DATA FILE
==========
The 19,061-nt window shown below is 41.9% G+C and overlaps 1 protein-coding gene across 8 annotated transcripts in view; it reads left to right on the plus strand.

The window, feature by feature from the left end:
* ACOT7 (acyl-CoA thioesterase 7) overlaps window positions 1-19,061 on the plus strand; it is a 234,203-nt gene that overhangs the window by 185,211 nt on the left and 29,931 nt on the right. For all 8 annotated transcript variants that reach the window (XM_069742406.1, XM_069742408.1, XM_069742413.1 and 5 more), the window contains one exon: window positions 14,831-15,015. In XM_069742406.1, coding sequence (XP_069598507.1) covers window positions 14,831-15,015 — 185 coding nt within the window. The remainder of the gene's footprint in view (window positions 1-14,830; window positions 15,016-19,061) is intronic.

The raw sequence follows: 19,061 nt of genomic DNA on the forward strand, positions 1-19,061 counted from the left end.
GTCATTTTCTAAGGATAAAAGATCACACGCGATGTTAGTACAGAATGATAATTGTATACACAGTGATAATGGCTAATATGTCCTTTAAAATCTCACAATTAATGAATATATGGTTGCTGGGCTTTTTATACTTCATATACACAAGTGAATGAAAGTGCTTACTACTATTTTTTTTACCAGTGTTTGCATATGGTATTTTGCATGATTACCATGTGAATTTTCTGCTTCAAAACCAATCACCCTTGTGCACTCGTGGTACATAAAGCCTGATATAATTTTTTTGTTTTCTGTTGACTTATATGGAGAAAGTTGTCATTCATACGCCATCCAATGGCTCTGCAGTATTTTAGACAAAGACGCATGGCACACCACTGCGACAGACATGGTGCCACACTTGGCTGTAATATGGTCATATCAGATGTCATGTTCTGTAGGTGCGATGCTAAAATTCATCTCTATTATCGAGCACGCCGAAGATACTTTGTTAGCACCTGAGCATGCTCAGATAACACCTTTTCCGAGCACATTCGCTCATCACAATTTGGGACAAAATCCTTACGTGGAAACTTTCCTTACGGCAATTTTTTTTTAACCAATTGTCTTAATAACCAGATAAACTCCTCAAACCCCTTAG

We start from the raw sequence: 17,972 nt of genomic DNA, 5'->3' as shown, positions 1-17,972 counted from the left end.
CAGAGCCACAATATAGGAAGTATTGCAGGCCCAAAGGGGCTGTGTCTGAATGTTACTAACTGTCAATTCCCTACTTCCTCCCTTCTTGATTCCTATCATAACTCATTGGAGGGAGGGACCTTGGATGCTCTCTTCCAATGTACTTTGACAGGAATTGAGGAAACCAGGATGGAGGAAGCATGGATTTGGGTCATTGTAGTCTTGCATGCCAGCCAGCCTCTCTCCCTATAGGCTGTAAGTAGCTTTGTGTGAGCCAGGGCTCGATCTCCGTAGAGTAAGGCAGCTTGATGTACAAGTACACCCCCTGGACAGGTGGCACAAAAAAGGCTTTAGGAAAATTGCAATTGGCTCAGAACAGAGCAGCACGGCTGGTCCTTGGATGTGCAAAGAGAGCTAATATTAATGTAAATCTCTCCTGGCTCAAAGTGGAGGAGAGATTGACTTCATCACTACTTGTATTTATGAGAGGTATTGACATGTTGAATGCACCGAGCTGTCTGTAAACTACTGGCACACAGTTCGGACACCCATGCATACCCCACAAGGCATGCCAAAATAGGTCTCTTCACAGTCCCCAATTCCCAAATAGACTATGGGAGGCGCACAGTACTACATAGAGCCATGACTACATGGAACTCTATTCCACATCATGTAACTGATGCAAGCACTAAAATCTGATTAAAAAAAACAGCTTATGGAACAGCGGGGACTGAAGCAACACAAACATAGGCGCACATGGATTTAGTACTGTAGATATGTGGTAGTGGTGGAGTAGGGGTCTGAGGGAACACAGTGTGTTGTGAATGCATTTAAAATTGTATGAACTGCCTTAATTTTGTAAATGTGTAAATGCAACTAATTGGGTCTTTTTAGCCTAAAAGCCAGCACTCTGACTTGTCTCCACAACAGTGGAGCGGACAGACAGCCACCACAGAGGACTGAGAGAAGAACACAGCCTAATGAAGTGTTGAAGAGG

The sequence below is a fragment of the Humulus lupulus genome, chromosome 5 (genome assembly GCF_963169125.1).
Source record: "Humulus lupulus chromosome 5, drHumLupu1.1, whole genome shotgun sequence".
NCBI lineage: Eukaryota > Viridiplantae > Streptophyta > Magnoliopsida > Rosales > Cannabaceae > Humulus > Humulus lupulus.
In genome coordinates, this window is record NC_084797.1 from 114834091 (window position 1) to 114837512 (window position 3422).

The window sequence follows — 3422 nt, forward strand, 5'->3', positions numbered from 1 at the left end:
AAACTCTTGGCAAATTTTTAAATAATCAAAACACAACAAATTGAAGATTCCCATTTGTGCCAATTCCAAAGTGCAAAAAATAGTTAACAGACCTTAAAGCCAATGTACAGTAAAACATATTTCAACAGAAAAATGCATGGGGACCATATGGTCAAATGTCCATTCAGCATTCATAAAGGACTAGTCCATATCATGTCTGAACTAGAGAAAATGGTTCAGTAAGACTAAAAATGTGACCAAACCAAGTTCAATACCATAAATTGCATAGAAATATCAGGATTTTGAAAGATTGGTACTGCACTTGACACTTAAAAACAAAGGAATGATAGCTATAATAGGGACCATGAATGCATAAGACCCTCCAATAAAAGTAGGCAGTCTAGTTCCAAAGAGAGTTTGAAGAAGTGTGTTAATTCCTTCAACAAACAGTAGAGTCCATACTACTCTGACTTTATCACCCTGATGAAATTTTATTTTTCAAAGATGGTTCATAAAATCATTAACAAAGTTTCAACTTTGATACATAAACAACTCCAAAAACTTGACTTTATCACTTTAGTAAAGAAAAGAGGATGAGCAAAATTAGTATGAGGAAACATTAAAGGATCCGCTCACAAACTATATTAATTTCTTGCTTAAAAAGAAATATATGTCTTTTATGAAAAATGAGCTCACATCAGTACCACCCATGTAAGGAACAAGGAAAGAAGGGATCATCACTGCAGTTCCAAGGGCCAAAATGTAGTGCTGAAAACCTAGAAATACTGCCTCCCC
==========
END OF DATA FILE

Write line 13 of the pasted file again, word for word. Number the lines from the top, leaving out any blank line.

AAACTCTTGGCAAATTTTTAAATAATCAAAACACAACAAATTGAAGATTCCCATTTGTGCCAATTCCAAAGTGCAAAAAATAGTTAACAGACCTTAAAGCCAATGTACAGTAAAACATATTTCAACAGAAAAATGCATGGGGACCATATGGTCAAATGTCCATTCAGCATTCATAAAGGACTAGTCCATATCATGTCTGAACTAGAGAAAATGGTTCAGTAAGACTAAAAATGTGACCAAACCAAGTTCAATACCATAAATTGCATAGAAATATCAGGATTTTGAAAGATTGGTACTGCACTTGACACTTAAAAACAAAGGAATGATAGCTATAATAGGGACCATGAATGCATAAGACCCTCCAATAAAAGTAGGCAGTCTAGTTCCAAAGAGAGTTTGAAGAAGTGTGTTAATTCCTTCAACAAACAGTAGAGTCCATACTACTCTGACTTTATCACCCTGATGAAATTTTATTTTTCAAAGATGGTTCATAAAATCATTAACAAAGTTTCAACTTTGATACATAAACAACTCCAAAAACTTGACTTTATCACTTTAGTAAAGAAAAGAGGATGAGCAAAATTAGTATGAGGAAACATTAAAGGATCCGCTCACAAACTATATTAATTTCTTGCTTAAAAAGAAATATATGTCTTTTATGAAAAATGAGCTCACATCAGTACCACCCATGTAAGGAACAAGGAAAGAAGGGATCATCACTGCAGTTCCAAGGGCCAAAATGTAGTGCTGAAAACCTAGAAATACTGCCTCCCC